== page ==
Some examples of horror movies directed by women that have complex female villains are Jennifer’s Body directed by Karan Kusama; not only is Jennifer a redefinition of the sexy female villain stereotype but her relationship with best friend Anita also explores inherently female issues making this the epitome of female directed horror. A Girl Walks Home Alone At Night (2014) directed by Ana Lily Amirpour; granted is more of an anti-heroine than a villain but this female vampire boasts a demeanour of cool and control. And American Mary (2013) directed by Jen & Sylvia Soska, which again borders the line of villain and anti-hero as this medical student enters the dark world of underground surgery.

American Mary Directed by Jen & Sylvia Soska

Psychologically & Emotionally Complex

Women in general are known for being much more empathetic [2] making us primed for creating tense and terrifying psychological horror as we can insert ourselves into the minds of the characters being plagued by whatever unseen enemy might be plaguing them. Often the sub-genre I find most horrifying as it puts a lens to the issues and themes that we’re most likely to come across in day to day life and holds a mirror up to society so that we discover things we may be uncomfortable to find within ourselves. Mainly psychological stories also leave things open to interesting filmmaking techniques not grounded in reality making these kinds of films affecting not only to your mind but your eyes as well.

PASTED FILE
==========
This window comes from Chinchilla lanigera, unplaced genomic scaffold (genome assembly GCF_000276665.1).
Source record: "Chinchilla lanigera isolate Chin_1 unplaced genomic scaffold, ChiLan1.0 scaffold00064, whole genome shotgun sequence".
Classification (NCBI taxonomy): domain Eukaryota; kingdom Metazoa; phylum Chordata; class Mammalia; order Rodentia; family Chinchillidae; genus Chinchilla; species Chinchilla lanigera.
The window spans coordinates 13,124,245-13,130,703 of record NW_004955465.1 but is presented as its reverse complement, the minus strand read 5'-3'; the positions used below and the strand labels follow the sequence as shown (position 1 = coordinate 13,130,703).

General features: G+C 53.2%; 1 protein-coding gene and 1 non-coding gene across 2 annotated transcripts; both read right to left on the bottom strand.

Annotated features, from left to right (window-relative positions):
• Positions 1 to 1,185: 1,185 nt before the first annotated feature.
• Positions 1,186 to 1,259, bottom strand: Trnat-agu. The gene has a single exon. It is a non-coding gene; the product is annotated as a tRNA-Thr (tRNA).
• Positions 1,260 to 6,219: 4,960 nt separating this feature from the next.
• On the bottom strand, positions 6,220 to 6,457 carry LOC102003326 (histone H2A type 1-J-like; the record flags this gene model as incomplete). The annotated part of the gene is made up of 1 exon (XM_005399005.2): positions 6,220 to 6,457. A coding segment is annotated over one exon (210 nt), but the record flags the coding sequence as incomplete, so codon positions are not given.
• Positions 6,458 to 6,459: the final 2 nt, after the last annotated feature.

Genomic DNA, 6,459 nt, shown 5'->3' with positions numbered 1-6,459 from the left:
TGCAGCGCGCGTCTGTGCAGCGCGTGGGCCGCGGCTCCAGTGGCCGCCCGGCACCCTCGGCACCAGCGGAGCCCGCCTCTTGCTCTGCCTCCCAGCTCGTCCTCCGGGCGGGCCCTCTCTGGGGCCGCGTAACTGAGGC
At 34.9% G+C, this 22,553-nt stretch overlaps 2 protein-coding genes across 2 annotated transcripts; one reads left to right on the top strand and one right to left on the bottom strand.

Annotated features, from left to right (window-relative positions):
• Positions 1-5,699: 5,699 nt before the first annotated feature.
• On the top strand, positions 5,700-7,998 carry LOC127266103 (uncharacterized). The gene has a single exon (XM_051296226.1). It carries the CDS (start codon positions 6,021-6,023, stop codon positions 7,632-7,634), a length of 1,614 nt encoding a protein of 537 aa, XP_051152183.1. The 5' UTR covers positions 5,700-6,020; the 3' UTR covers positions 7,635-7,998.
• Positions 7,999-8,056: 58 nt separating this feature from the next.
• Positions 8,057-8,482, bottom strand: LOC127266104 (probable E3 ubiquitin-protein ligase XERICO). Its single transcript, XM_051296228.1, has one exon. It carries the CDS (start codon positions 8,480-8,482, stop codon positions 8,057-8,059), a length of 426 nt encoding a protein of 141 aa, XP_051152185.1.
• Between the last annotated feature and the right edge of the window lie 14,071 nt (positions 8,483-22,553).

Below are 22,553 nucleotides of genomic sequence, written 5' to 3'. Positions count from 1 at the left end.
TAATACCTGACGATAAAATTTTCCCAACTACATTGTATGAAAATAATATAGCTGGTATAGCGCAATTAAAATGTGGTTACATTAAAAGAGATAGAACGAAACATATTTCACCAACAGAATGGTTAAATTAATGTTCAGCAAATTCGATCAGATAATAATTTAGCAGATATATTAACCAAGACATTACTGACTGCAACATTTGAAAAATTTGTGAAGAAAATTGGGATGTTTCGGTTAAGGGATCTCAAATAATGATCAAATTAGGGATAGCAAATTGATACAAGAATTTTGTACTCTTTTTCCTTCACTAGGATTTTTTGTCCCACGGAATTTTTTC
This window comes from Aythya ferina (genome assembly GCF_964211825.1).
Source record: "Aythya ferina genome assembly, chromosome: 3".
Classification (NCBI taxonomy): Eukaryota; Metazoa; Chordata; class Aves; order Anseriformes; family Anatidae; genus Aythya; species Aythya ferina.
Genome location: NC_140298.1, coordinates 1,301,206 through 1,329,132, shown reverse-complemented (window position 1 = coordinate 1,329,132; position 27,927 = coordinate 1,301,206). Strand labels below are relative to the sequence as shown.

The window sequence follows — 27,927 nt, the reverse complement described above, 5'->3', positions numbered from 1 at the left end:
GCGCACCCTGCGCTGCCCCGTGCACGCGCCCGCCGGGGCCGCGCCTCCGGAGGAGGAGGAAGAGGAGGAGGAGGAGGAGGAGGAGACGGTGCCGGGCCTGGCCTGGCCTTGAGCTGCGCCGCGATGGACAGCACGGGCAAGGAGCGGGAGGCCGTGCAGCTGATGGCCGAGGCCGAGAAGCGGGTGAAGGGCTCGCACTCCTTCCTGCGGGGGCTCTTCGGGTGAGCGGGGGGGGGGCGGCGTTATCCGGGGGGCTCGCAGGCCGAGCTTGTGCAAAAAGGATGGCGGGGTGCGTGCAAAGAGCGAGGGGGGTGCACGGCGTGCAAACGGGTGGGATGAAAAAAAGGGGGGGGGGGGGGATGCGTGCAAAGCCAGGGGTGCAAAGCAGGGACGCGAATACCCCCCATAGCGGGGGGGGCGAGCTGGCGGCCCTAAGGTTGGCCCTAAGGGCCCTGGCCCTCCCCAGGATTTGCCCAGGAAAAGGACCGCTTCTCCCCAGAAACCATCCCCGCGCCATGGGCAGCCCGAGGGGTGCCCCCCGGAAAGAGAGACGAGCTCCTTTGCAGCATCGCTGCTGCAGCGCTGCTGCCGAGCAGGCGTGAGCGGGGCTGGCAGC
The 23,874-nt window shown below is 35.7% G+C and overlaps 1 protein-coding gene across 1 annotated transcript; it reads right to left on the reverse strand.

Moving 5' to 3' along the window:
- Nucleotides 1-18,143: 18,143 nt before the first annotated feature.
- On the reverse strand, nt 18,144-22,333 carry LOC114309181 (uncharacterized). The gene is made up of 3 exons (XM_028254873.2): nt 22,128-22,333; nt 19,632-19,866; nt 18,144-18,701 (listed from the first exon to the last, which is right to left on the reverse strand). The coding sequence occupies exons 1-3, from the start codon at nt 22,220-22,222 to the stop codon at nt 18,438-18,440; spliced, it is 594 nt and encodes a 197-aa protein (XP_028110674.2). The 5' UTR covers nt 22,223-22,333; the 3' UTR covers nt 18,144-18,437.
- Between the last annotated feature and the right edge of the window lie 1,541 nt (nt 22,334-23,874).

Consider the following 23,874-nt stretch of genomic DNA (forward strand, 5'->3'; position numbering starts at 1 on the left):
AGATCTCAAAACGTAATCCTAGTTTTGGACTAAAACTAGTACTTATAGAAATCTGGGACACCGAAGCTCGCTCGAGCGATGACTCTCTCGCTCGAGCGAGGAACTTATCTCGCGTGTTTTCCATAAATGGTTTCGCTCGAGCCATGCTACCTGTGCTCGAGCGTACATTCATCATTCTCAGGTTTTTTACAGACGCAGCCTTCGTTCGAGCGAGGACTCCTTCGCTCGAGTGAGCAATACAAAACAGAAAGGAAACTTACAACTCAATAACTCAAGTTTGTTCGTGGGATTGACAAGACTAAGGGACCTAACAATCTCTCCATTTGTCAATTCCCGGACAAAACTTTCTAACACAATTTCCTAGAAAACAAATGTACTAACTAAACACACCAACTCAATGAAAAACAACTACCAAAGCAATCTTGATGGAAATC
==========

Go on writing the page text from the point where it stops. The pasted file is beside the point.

Some prime examples of how women directors have owned this horror sub-genre are Always Shine (2016) directed by Sophia Takal, which delves into the psyche of two competitive and judgmental “best friends”, Berlin Syndrome directed by Cate Shortland, which is a terrifying stranger danger/stockholm syndrome story and The Hitch-Hitcher directed by Ida Lupino a psychological noir thriller from the 1950’s where women directors were in short supply and the monster movie was in high demand proving women have been redefining Horror since the very start of cinema.

Always Shine Directed by Sophia Takal

Of course none of what I’ve talked about in this post is mutually exclusive. Not all women directors tackle what I’ve talked about in their films and there are some great male horror directors out there that work with the above and other diverse themes to deliver on some truly terrifying films that are changing the horror genre for the better; Ari Aster and Jordan Peele come to mind. But it is important to acknowledge the women working hard in the horror space to take it from what has been for a long time, a genre with a firm male gaze, to something that can now speak for everyone.

REFERENCES:

[1] – The Verge Article: https://www.theverge.com/2018/10/17/17990502/jason-blum-interview-blumhouse-pictures-women-directors-horror

[2] – UCLA Study: https://newsroom.ucla.edu/stories/womens-brains-show-more-empathy